What is Freedom? A Look into MSU Students' Beliefs and Behaviors
From Emily Schultz
Good afternoon. My name is Emily Schultz. I am a 3rd year student in the college of social sciences.
The purpose of my study is to understand how young adults are impacted by the highly politicized and polarized environment in which we are living now. The past few years have brought to light the extent of damage that polarization can do to our society and its citizens, so understanding how this divisiveness will influence the next generation is critically important.
My research question occurs under the umbrella of polarization in America. I hypothesized that, in a cyclical process, Youth form their own political beliefs based on their social interactions. Some youths then, based on these beliefs, may commit an unlawful act and justify their behaviors by framing their actions within their beliefs about freedom.
The main guiding insights for this research project were political socialization, neutralization/drift theory, and cognitive behavioral theory.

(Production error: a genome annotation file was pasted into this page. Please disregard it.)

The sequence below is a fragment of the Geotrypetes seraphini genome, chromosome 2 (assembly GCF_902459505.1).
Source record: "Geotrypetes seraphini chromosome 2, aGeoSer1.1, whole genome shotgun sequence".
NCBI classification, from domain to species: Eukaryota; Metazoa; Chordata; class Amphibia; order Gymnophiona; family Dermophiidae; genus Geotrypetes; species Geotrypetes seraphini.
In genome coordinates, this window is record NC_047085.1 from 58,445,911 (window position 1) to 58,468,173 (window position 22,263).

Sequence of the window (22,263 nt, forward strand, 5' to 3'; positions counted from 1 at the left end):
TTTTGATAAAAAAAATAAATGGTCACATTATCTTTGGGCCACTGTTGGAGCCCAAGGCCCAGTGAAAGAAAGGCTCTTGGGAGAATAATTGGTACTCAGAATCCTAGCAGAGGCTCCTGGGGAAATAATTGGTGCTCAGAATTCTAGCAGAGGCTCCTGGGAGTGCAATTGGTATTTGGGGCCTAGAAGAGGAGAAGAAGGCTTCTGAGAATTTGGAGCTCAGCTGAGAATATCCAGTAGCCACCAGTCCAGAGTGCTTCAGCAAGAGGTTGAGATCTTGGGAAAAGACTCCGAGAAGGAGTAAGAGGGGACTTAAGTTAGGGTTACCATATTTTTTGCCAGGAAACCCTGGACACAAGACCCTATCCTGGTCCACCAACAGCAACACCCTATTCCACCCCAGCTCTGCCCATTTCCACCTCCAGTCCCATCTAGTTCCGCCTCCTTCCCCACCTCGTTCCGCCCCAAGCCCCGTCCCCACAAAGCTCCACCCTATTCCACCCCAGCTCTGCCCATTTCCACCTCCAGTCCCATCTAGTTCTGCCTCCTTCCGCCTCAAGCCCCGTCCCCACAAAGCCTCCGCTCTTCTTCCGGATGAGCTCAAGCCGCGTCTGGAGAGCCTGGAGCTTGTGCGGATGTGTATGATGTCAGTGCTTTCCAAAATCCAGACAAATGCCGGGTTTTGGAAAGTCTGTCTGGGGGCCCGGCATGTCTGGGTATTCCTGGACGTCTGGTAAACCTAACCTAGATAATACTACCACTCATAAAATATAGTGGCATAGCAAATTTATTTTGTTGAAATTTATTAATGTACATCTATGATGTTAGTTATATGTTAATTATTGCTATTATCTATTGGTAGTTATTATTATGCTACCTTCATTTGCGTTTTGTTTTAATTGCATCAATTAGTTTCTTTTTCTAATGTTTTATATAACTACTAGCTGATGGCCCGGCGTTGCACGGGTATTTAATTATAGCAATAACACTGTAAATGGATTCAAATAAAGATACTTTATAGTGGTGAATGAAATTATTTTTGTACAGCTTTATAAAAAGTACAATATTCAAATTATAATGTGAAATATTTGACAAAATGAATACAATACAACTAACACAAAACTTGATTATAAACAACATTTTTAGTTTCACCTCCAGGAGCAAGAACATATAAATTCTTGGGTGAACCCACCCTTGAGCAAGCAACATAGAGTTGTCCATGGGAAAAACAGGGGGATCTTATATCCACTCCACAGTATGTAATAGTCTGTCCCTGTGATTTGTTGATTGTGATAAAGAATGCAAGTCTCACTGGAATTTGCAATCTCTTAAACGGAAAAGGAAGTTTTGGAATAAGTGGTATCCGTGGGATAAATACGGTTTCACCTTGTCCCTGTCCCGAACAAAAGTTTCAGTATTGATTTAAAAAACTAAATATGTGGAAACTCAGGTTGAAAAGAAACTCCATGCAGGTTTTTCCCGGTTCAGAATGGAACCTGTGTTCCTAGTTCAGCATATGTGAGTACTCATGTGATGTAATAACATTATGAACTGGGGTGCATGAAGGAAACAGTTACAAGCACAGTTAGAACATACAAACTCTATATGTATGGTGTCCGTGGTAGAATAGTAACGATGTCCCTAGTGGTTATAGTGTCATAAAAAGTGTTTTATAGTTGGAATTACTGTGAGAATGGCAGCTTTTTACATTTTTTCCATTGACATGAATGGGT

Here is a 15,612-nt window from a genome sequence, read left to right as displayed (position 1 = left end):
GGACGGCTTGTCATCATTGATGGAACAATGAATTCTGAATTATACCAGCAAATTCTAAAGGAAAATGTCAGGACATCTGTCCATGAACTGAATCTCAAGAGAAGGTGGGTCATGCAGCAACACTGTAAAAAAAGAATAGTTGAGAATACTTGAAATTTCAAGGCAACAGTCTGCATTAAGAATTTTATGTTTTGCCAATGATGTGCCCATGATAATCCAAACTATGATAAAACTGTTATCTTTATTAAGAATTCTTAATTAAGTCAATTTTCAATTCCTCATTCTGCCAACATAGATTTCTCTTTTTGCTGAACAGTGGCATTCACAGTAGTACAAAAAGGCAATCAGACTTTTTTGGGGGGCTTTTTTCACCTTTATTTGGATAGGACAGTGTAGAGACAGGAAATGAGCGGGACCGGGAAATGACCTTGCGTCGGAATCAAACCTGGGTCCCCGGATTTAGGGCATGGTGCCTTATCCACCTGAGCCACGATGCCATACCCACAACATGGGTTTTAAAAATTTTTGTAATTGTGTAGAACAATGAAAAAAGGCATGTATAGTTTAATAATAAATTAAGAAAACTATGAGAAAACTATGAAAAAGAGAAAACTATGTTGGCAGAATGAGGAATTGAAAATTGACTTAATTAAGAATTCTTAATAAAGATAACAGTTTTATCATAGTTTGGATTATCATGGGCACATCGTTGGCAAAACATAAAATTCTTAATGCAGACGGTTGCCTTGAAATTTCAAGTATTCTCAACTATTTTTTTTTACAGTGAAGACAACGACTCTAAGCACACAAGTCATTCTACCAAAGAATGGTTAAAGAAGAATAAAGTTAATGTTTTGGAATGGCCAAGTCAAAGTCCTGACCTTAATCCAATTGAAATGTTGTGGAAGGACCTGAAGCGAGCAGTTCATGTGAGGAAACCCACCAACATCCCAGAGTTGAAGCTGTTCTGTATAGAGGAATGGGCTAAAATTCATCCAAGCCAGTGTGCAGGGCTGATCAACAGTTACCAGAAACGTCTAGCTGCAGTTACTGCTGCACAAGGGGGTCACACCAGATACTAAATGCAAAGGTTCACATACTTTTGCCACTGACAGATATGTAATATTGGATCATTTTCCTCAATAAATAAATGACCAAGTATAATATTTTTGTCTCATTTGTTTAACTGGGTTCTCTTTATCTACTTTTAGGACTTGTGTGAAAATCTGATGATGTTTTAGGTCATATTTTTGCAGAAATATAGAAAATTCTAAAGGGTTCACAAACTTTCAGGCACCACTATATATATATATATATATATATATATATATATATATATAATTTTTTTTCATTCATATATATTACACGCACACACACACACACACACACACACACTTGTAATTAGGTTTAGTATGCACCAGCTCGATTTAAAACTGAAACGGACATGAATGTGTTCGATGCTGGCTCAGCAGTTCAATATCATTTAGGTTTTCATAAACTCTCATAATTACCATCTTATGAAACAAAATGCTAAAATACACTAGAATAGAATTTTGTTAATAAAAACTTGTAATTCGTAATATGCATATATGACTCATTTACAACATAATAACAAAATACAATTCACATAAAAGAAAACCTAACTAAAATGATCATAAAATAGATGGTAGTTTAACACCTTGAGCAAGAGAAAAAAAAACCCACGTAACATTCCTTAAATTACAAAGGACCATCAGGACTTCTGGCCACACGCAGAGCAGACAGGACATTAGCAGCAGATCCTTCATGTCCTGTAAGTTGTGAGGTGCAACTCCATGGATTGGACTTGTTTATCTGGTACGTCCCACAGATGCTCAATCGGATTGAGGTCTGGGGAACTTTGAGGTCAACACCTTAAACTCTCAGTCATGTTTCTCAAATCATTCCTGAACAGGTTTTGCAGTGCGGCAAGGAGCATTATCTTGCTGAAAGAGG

At this point, I would like to provide some background about polarization in America.
Increasingly hostile attitudes toward the ‘opposite party’ is an extremely concerning trend. Must we not like our neighbors simply because they identify with a different political party?
Almost every political issue is related to freedom. For example, Abortion, COVID-19, immigration, privacy, healthcare, and taxes.
With the intensification of political polarization in the past few years, arson, rioting, physical violence, gun violence, insurrection, and vandalism have all been committed in the name of freedom.
Debating our contrasting ideas of freedom is central to how we operate as a society. The problem, therefore, is not simply that people disagree, but that freedom has become an excuse to commit unlawful actions.
In this research project, I used 4 types of methods, both qualitative and quantitative.
I conducted two surveys of students in ISS215, a general integrative studies course. These surveys covered questions regarding beliefs about freedom and about covid, politics, social interactions, media exposure, and unlawful behaviors.